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US congressman criticises Obama for inviting Sudanese delegation

April 25, 2013 (WASHINGTON) – United States congressman Frank Wolf on Wednesday criticised president Barack Obama’s decision to invite a high-level Sudanese government delegation to Washington, citing examples of violence and human rights atrocities.

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Sudanese presidential assistant Nafie Ali Nafie

In a letter addressed to the president, Wolf said Sudanese presidential adviser Nafie Ali Nafie had been accused of torturing dissidents and other enemies of the state, as well as fostering close ties with Al-Qaeda leader Osama bin Laden throughout the 1990s and plotting to assassinate the Egyptian president.

He said Nafie had also opposed allowing UN peacekeepers into Sudan’s strife-torn western region Darfur and believed that the ruling party gave up too much power in signing a 2005 US-brokered peace deal that ended more than two decades of civil war with Southern rebels fighting for independence.

The US state department on Tuesday confirmed that Nafie and other officials had accepted an invitation to Washington for a “candid discussion on the conflicts and humanitarian crises within Sudan”.

No date has yet been fixed for the meeting.

It has been a number of years since the US received a high-level delegation from Sudan, which Washington has considered a state sponsor of terrorism since 1993, imposing a raft of sanctions on the country in 1997.

The US also blames Sudan for atrocities committed in Darfur and along the border with South Sudan.

In the letter, Wolf maintains that while diplomacy remains an important tool for pressing Sudan on issues such as human rights abuses, democratic change and the prosecution of perpetrators of genocide, he questioned the logic of bringing the delegation to Washington, saying the US embassy in Khartoum was a far more suitable location for such talks.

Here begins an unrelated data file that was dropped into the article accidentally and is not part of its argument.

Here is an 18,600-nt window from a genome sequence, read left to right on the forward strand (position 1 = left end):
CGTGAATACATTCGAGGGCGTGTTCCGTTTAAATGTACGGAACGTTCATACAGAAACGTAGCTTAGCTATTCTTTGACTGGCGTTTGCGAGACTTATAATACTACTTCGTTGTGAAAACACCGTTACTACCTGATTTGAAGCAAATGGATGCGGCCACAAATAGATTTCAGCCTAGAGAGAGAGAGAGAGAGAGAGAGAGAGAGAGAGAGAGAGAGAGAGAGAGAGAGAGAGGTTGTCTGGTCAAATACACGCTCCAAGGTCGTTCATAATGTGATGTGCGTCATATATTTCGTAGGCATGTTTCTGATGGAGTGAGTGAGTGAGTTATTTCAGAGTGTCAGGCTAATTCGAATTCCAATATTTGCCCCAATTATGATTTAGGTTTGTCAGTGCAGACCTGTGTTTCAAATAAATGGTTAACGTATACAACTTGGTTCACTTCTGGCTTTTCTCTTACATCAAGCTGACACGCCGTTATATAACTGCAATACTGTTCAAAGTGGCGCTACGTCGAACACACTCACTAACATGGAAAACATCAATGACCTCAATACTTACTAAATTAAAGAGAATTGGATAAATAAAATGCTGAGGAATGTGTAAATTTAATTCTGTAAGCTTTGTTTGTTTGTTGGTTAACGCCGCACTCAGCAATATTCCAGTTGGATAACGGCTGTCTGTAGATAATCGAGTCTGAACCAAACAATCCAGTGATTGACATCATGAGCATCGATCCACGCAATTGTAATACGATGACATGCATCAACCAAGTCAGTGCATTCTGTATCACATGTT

Wolf has also questioned the US administration’s overarching policy on Sudan, again urging the appointment of a new special envoy “to engage in high-level diplomacy and to secure meaningful progress on seemingly intractable issues.”

“With Darfur worsening and continued indiscriminate attacks on civilians in the Nuba Mountains displacing thousands, why would your administration reward Khartoum with an invitation to Washington? Specifically, why would you reward the likes of Nafie Ali Nafie?” he said.

“Is this administration committed to the failed approach of offering “carrots” to an internationally indicted war criminal and architect of genocide who consistently fails to honour agreements?” he added.

In 2009, the International Criminal Court (ICC) issued an arrest warrant against Sudanese president Omer al-Bashir for alleged war crimes and crimes against humanity in Darfur. Nafie has previously denied that ethnic cleansing was ever a driving factor in the government’s counter- insurgency campaign, and in a 2008 interview with the LA Times, he dismissed allegations of genocide in Darfur as US-manufactured “political propaganda”.

On Wednesday, Wolf joined with congressmen Jim McGovern and Mike Capuano in introducing the Sudan Peace, Security and Accountability Act of 2013, which requires the administration to develop a comprehensive strategy for ending serious human rights violations. It also includes provisions to hold those responsible for atrocities committed in Darfur and other parts of Sudan accountable, as well as support the path for democratic reform and foster peace throughout country.

Wolf has been a strong advocate for the Sudanese people for more than two decades. He has travelled to Sudan six times since 1989, most recently in 2012 and was also the first member of congress to travel to Darfur in 2004. Earlier this year, he wrote to secretary of state John Kerry urging him to appoint a special envoy to Sudan.

Last December, the White House abruptly announced the resignation of former special envoy to Sudan Princeton Lyman, who held the post since March 2011. No reason was given for his departure but sources attributed it to health reasons.

Lyman had been well regarded for his efforts at diplomacy and peace building, particularly during the transition from a united Sudan to a partitioned one in July 2011.

(ST)